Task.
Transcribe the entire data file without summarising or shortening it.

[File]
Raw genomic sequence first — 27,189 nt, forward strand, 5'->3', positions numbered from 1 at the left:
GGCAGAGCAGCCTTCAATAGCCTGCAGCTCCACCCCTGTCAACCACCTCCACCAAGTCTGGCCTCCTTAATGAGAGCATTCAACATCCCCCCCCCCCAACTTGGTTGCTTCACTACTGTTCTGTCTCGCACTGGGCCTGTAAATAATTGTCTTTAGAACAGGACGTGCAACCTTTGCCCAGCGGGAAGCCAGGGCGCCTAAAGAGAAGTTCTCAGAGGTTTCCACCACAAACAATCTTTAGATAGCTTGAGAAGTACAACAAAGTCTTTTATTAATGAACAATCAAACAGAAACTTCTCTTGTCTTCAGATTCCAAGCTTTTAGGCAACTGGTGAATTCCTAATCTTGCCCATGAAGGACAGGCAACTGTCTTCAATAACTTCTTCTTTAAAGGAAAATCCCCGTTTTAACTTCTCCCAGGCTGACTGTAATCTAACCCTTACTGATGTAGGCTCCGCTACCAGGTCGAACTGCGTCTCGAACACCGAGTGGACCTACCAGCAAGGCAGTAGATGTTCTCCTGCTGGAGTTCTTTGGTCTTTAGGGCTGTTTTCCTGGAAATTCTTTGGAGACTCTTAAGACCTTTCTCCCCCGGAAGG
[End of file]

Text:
Raw genomic sequence first — 27,189 nt, forward strand, 5'->3', positions numbered from 1 at the left:
GGCAGAGCAGCCTTCAATAGCCTGCAGCTCCACCCCTGTCAACCACCTCCACCAAGTCTGGCCTCCTTAATGAGAGCATTCAACATCCCCCCCCCCCAACTTGGTTGCTTCACTACTGTTCTGTCTCGCACTGGGCCTGTAAATAATTGTCTTTAGAACAGGACGTGCAACCTTTGCCCAGCGGGAAGCCAGGGCGCCTAAAGAGAAGTTCTCAGAGGTTTCCACCACAAACAATCTTTAGATAGCTTGAGAAGTACAACAAAGTCTTTTATTAATGAACAATCAAACAGAAACTTCTCTTGTCTTCAGATTCCAAGCTTTTAGGCAACTGGTGAATTCCTAATCTTGCCCATGAAGGACAGGCAACTGTCTTCAATAACTTCTTCTTTAAAGGAAAATCCCCGTTTTAACTTCTCCCAGGCTGACTGTAATCTAACCCTTACTGATGTAGGCTCCGCTACCAGGTCGAACTGCGTCTCGAACACCGAGTGGACCTACCAGCAAGGCAGTAGATGTTCTCCTGCTGGAGTTCTTTGGTCTTTAGGGCTGTTTTCCTGGAAATTCTTTGGAGACTCTTAAGACCTTTCTCCCCCGGAAGG